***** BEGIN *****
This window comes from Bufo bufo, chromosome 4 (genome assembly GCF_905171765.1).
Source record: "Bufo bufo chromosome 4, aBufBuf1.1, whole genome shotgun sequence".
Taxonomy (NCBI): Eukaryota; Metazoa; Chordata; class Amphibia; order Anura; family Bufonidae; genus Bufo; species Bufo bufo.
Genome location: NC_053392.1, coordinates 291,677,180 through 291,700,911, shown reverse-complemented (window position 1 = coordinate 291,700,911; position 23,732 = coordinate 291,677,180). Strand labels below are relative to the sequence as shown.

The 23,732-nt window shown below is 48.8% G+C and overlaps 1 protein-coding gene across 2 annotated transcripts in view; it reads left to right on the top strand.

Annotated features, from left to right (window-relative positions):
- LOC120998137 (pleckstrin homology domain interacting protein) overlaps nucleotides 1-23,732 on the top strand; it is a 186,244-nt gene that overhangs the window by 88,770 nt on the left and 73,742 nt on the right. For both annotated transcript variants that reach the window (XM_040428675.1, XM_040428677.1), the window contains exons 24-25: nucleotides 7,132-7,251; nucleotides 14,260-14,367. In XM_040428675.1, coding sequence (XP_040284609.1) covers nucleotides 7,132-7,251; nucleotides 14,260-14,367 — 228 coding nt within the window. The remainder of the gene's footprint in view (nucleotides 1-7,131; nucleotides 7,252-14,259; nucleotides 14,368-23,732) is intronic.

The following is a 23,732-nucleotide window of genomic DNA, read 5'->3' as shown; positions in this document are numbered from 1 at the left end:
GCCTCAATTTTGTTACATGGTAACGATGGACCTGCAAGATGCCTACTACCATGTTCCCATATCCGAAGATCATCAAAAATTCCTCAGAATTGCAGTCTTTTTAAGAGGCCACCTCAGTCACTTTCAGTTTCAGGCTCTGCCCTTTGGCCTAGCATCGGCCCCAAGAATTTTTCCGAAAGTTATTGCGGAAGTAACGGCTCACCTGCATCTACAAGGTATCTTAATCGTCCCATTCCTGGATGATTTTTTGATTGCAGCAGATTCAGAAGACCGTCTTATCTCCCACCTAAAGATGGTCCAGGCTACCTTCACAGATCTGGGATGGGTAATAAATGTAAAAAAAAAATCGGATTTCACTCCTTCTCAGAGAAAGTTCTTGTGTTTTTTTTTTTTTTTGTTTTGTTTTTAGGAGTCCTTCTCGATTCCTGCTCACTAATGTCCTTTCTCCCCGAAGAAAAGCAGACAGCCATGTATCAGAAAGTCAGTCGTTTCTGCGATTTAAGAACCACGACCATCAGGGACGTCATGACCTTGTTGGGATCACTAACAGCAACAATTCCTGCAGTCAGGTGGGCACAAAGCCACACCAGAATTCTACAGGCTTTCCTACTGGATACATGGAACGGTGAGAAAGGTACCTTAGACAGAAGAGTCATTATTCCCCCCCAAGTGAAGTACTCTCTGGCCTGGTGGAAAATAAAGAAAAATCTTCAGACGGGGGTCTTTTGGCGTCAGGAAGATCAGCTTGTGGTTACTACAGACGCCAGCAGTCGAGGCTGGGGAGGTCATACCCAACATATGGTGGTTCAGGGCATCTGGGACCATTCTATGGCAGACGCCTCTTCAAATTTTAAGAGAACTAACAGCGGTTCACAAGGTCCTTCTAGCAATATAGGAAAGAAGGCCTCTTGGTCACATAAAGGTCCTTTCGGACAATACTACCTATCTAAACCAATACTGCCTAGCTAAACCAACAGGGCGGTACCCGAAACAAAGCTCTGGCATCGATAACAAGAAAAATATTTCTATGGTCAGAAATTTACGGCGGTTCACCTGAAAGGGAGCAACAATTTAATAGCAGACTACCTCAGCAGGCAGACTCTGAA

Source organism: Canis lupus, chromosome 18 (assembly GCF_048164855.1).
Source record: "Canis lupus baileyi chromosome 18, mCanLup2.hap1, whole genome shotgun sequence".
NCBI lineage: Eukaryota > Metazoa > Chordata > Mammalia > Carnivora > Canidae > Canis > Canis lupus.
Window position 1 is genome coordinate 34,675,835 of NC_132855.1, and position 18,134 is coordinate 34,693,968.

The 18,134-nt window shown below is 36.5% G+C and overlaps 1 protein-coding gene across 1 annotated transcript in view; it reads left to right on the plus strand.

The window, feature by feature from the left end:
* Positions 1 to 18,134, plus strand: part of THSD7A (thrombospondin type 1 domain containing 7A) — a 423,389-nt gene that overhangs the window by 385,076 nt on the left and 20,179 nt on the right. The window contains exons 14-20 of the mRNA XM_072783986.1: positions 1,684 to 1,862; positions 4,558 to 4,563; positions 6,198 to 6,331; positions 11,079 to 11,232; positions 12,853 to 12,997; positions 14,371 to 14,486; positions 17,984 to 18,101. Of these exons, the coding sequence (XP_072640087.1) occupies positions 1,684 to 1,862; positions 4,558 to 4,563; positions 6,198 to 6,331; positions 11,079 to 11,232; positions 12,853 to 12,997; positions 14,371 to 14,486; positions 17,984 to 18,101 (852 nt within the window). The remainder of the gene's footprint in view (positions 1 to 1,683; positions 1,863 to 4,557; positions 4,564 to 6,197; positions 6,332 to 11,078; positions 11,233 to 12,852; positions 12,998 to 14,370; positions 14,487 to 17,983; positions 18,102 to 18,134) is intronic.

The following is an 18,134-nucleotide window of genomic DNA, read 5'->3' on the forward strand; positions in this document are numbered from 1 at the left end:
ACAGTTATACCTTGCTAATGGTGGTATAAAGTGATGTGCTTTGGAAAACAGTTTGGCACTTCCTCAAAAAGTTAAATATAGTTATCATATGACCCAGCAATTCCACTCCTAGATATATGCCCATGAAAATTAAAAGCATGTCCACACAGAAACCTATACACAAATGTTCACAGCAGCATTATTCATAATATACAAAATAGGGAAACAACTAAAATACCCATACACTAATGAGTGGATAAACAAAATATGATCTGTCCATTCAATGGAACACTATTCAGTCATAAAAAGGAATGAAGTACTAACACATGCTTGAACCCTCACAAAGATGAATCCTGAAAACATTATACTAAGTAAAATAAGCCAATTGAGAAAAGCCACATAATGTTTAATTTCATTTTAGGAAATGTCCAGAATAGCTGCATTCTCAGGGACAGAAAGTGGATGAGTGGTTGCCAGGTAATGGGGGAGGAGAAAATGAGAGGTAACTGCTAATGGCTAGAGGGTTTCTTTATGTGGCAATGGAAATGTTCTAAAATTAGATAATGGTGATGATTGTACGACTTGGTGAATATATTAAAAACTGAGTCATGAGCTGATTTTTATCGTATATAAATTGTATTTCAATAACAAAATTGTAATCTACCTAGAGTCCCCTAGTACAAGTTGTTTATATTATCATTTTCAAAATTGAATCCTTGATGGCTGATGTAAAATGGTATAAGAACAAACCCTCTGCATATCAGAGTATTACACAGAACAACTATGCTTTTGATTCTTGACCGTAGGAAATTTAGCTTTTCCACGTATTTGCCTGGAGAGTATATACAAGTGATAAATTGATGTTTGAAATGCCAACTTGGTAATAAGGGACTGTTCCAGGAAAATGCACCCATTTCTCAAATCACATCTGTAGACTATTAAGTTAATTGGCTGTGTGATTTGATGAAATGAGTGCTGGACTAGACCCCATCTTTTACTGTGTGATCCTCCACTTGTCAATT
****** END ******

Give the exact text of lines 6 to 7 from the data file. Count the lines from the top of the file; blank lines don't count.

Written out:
Annotated features, from left to right (window-relative positions):
- LOC120998137 (pleckstrin homology domain interacting protein) overlaps nucleotides 1-23,732 on the top strand; it is a 186,244-nt gene that overhangs the window by 88,770 nt on the left and 73,742 nt on the right. For both annotated transcript variants that reach the window (XM_040428675.1, XM_040428677.1), the window contains exons 24-25: nucleotides 7,132-7,251; nucleotides 14,260-14,367. In XM_040428675.1, coding sequence (XP_040284609.1) covers nucleotides 7,132-7,251; nucleotides 14,260-14,367 — 228 coding nt within the window. The remainder of the gene's footprint in view (nucleotides 1-7,131; nucleotides 7,252-14,259; nucleotides 14,368-23,732) is intronic.